But that might be said of Guerre (War) by one of France’s most celebrated and controversial literary figures, Louis-Ferdinand Celine, which arrives in bookstores on Thursday, some 78 years after its manuscript disappeared.

Celine’s reputation has somehow survived the fact that he was one of France’s most eager collaborators with the Nazis.

Already a superstar thanks to his debut novel Journey to the End of the Night (1932), Celine became one of the most ardent anti-Semitic propagandists even before France’s occupation.

In June 1944, with the Allies advancing on Paris, the writer abandoned a pile of his manuscripts in his Montmartre apartment.

Celine feared rough treatment from authorities in liberated France, having spent the war carousing with the Gestapo, and giving up Jews and foreigners to the Nazi regime and publishing racist pamphlets about Jewish world conspiracies.

For decades, no one knew what happened to his papers, and he accused resistance fighters of burning them. But at some point in the 2000s, they ended up with retired journalist Jean-Pierre Thibaudat, who passed them – completely out of the blue – to Celine’s heirs last summer.

‘A miracle’
Despite the author’s history, reviews of the 150-page novel, published by Gallimard, have been unanimous in their praise.

“The end of a mystery, the discovery of a great text,” writes Le Point; a “miracle,” says Le Monde; “breathtaking,” gushes Journal du Dimanche.

Gallimard has yet to say whether the novel will be translated.

Like much of Celine’s work, Guerre is deeply autobiographical, recounting his experiences during World War I.

It opens with 20-year-old Brigadier Ferdinand finding himself miraculously alive after waking up on a Belgian battlefield, follows his treatment and hasty departure for England – all based on Celine’s real experiences.

His time across the Channel is the subject of another newly discovered novel, Londres (London), to be published this autumn.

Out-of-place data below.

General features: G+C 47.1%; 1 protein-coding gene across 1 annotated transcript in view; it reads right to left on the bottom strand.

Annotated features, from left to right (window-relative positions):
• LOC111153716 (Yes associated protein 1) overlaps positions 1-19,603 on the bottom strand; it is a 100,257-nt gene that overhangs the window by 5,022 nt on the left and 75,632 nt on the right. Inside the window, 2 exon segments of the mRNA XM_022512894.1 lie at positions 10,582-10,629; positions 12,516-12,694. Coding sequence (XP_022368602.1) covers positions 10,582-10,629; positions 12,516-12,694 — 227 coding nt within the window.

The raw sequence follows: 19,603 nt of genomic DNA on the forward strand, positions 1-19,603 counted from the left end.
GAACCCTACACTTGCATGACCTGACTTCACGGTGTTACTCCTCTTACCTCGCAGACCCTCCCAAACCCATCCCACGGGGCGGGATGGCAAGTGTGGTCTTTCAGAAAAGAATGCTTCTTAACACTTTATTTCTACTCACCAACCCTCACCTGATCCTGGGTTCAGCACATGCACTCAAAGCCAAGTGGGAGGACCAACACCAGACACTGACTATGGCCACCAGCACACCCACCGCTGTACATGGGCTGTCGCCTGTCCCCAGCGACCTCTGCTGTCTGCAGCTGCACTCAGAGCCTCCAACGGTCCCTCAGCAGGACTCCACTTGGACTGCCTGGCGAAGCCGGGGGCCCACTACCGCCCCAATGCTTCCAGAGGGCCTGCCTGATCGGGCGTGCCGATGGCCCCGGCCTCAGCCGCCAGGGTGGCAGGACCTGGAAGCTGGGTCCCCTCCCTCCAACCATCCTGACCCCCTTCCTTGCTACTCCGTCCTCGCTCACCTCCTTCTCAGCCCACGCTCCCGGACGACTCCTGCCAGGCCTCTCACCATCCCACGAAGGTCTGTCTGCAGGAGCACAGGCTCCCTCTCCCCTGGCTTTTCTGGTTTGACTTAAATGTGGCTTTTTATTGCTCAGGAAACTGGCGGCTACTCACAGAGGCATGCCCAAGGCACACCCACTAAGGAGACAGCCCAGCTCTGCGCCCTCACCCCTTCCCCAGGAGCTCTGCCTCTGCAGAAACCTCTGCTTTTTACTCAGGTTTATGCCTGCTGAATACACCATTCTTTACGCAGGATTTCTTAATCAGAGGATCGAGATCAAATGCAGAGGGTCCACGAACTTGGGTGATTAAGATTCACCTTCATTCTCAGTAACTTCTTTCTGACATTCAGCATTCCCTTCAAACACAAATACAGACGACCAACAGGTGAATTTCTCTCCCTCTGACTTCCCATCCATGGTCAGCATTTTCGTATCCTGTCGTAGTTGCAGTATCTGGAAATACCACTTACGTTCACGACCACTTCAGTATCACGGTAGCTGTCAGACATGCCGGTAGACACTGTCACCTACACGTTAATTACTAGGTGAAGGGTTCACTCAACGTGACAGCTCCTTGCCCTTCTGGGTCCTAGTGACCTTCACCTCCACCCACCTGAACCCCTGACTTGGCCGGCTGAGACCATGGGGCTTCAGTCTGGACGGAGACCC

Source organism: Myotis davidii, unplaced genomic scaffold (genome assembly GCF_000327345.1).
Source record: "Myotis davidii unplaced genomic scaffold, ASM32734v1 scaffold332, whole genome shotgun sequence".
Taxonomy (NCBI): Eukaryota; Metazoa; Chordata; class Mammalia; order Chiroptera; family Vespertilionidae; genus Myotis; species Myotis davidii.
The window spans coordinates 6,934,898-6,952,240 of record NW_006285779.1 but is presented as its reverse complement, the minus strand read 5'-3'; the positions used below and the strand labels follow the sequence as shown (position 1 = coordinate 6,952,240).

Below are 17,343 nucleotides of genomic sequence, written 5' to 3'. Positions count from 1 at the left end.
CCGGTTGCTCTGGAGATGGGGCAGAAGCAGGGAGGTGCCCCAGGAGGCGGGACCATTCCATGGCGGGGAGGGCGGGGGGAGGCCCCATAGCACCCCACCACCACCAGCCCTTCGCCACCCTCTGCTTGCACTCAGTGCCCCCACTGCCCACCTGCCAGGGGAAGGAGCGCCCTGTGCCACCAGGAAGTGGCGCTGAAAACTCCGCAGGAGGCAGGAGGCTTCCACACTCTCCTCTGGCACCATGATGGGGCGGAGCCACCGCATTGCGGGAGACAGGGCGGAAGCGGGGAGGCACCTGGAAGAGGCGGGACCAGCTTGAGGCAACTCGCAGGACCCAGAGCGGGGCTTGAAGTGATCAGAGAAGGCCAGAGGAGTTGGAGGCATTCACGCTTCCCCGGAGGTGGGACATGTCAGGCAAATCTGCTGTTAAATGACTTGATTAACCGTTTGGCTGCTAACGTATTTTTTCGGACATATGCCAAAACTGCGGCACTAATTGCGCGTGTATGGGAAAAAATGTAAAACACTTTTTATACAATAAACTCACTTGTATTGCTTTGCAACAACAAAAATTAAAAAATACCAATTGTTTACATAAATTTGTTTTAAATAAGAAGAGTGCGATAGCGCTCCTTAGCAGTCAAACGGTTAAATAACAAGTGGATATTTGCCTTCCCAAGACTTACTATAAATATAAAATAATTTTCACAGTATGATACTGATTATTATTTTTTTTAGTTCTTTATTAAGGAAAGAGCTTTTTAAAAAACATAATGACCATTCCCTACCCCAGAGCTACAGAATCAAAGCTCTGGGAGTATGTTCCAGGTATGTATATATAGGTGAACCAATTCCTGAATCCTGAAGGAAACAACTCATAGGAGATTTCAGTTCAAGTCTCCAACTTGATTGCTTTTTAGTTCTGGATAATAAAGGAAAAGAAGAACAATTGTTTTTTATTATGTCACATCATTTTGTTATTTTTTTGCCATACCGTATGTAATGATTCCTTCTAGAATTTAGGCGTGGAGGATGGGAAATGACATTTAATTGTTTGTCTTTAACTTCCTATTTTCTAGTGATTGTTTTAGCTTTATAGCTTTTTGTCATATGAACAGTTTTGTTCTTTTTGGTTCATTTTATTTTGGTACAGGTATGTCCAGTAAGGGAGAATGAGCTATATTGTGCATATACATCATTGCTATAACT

If French reviewers seem reluctant to focus on Celine’s rampant World War II anti-Semitism, it is partly because his early writings (Guerre is thought to date from 1934) show little sign of it.

Journey to the End of the Night was a hit among progressives for its anti-war message, as well as a raw, slang-filled style that stuck two fingers up at bourgeois sensibilities.

Celine’s attitude to the Jews only revealed itself in 1937 with the publication of a pamphlet, Trifles for a Massacre, which set him on a new path of racial hatred and conspiracy-mongering.

He never back-tracked. After the war, he launched a campaign of Holocaust-denial and sought to muddy the waters around his own war-time exploits – allowing him to worm his way back into France without repercussions.

‘Divine surprise’
Many in the French literary scene seem keen to separate early and late Celine.

“These manuscripts come at the right time – they are a divine surprise – for Celine to become a writer again: the one who matters, from 1932 to 1936,” literary historian Philippe Roussin told AFP.

Other critics say the early Celine was just hiding his true feelings.

They highlight a quote that may explain the gap between his progressive novels and reactionary feelings: “Knowing what the reader wants, following fashions like a shopgirl, is the job of any writer who is very financially constrained,” Celine wrote to a friend.

Despite his descent into Nazism, he was one of the great chroniclers of the trauma of World War I and the malaise of the inter-war years.

An exhibition about the discovery of the manuscripts opens on Thursday at the Gallimard Gallery and includes the original, hand-written sheets of Guerre.

They end with a line that is typical of Celine: “I caught the war in my head. It is locked in my head.”

In the final years before his death in 1961, Celine endlessly bemoaned the loss of his manuscripts.

The exhibition has a quote from him on the wall: “They burned them, almost three manuscripts, the pest-purging vigilantes!”

This was one occasion – not the only one – where he was proved wrong.